ST. AUGUSTINE, Fla., July 30, 2004 (PRIMEZONE) -- Northrop Grumman Corporation (NYSE:NOC) today delivered the 75th EA-6B Prowler aircraft wing center section to the U.S. Navy five months ahead of schedule. The delivery is a milestone in the Navy's plan to replace wing center sections on its fleet of high-demand, carrier-based electronic attack aircraft to ensure their availability to support the nation's global war on terrorism.
The EA-6B's wing center section is the wing assembly of the aircraft that extends from wing-fold to wing-fold. The wing-folds allow the Prowler's wing tips to be folded so that the aircraft can be stored close together on aircraft carriers.
"Northrop Grumman's focused and persistent application of Lean and other manufacturing practices has allowed it to deliver 58 consecutive wing center sections ahead of schedule," said Patricia McMahon, vice president and leader of the company's Electronic Warfare Programs Integrated Product Team. "This achievement is not an extraordinary effort. It's what we do day-to-day. Our job is to ensure that the nation's warfighters have the equipment they need when they need it to fight the war on terrorism. We just keep looking for ways to do our job better."
Northrop Grumman-built EA-6B Prowlers are the only tactical electronic attack capability in the U.S. inventory. Identified as a national asset, they are in high demand around the world, logging significant airtime and resultant wear and tear. Prowlers will be a key node in the Navy's FORCEnet network-centric warfare architecture until the EA-18G aircraft currently in development replaces them in 2009.
Northrop Grumman's work replacing Prowler wing center sections began in 1994. Of the 75 wing center section units produced so far, 69 were manufactured in St. Augustine, while the first six were built in Calverton, N.Y. Of the 119 Prowlers now in service, 114 are scheduled to receive wing center section replacements.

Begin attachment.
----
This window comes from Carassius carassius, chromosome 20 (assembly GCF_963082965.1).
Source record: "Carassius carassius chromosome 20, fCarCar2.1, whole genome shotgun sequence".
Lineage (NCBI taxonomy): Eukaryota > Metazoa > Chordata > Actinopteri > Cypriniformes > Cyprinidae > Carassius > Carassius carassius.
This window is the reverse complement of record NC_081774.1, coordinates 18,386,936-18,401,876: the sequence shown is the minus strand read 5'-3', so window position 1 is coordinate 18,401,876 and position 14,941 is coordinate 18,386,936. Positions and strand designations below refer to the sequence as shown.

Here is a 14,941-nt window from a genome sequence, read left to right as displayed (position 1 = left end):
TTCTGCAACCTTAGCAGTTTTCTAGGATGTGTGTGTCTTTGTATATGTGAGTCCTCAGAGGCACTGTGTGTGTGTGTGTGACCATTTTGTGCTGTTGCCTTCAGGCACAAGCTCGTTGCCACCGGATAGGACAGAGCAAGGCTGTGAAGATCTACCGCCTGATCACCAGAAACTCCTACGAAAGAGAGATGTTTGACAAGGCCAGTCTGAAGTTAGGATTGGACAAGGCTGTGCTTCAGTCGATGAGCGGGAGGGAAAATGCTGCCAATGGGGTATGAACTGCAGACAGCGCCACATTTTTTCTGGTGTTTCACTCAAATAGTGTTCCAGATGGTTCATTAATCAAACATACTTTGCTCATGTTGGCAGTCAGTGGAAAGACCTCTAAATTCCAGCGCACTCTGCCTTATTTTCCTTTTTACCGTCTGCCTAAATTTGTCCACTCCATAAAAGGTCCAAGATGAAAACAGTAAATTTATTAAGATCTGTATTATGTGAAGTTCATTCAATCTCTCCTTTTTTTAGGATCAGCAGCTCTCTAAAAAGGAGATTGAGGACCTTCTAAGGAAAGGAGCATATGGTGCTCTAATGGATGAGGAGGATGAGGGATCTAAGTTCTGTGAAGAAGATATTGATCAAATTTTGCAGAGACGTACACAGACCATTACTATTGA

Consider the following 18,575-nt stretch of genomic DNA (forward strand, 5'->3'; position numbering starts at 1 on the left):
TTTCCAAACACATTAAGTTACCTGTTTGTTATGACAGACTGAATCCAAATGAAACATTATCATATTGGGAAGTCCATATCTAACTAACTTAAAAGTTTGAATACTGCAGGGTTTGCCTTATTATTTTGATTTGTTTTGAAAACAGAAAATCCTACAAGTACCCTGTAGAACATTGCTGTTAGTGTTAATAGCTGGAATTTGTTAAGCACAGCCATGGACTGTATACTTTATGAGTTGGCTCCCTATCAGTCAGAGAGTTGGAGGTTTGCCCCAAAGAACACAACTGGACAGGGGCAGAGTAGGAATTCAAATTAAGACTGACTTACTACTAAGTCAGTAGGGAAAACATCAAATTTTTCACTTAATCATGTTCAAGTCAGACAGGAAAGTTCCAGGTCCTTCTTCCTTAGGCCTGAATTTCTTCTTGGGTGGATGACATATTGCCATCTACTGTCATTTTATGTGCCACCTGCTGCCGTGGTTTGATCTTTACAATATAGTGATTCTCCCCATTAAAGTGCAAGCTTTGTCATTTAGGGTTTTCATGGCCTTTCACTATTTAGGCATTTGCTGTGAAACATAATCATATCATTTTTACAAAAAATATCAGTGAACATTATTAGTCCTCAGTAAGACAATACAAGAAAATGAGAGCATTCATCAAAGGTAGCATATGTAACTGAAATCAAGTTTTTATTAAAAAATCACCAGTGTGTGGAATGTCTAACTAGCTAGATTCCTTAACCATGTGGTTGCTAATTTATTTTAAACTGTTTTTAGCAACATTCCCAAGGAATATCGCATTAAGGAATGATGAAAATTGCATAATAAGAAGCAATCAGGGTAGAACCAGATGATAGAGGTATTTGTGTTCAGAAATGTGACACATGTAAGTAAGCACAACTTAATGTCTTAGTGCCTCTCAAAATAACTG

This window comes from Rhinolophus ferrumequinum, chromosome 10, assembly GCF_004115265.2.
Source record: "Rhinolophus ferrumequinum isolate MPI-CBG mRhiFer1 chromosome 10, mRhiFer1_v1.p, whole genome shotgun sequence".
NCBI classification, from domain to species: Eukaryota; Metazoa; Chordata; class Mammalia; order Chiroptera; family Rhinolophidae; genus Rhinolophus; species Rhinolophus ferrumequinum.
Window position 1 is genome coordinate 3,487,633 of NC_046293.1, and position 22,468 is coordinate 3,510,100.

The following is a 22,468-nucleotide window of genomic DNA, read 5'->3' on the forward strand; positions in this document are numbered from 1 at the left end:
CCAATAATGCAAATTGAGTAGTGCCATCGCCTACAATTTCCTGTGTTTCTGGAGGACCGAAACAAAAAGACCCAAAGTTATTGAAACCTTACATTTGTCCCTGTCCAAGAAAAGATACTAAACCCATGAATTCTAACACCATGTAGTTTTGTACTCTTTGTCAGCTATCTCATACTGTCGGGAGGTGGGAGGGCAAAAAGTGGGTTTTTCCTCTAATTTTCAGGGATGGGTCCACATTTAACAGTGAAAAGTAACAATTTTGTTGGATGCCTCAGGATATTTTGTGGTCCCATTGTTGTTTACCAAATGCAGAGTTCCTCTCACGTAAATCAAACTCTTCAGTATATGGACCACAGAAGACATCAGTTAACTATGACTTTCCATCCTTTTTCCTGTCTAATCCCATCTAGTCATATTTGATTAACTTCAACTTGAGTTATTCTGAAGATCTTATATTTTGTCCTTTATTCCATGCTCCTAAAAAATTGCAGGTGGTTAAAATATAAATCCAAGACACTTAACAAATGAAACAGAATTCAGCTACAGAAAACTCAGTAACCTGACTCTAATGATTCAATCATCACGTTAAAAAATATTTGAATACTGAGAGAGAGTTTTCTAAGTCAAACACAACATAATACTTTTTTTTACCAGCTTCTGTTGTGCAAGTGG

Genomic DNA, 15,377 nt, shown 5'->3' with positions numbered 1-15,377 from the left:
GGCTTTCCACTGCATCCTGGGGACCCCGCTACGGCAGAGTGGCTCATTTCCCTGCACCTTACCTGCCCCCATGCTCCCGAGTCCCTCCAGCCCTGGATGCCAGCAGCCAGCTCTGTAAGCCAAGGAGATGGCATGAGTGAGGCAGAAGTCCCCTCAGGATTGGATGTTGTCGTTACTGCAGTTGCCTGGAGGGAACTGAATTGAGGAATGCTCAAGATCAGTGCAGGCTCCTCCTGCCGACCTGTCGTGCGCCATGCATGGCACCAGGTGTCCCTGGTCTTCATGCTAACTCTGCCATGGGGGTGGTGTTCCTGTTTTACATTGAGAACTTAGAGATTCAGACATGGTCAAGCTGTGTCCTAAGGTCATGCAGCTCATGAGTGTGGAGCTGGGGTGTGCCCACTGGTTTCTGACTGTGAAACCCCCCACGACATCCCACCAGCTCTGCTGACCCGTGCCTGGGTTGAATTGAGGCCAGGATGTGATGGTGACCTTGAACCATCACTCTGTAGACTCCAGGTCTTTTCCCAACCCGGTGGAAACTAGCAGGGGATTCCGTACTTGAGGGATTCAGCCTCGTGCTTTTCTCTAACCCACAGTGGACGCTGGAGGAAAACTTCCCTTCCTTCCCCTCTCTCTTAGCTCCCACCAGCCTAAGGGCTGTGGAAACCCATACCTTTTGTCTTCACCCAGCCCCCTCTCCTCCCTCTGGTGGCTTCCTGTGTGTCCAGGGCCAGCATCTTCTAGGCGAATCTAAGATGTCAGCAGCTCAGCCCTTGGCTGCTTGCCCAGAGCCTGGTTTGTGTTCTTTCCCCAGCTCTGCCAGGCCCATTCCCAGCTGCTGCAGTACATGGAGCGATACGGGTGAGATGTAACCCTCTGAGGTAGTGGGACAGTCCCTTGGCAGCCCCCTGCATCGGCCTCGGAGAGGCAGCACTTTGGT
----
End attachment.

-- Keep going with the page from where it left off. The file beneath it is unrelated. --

Between now and when the EA-18G assumes the Prowler's role, Northrop Grumman will be outfitting EA-6B Prowlers with its next-generation electronic attack system, known as Increased Capability (ICAP) III.
The ICAP III system, currently in low-rate initial production, will also be the basis for the EA-18G's electronic attack system. It will give the fleet an electronic weapon that can not only focus energy on radio-frequency emitters but can also detect and change frequencies as quickly as the latest fire control radars change theirs. ICAP III's geolocation capabilities will also make it a critical component of the Navy's information warfare thrust. The first upgraded Prowler is slated for delivery at the end of this year.
Northrop Grumman Integrated Systems is a premier aerospace and defense systems integration organization. Headquartered in El Segundo, Calif., it designs, develops, produces and supports integrated systems and subsystems optimized for use on networks. For its government and civil customers worldwide, Integrated Systems delivers best-value solutions, products and services that support military and homeland defense missions in the areas of intelligence, surveillance and reconnaissance; space access; battle management command and control; and integrated strike warfare.
Members of the news media may receive our releases via e-mail by registering at: http://www.northropgrumman.com/cgi-bin/regist_form.cgi
LEARN MORE ABOUT US: Northrop Grumman news releases, product information, photos and video clips are available on the Internet at: http://www.northropgrumman.com . Information specific to the Integrated Systems sector is available at: www.is.northropgrumman.com/index.html
CONTACT: John A. Vosilla Northrop Grumman Integrated Systems 516-575-5119 John.Vosilla@ngc.com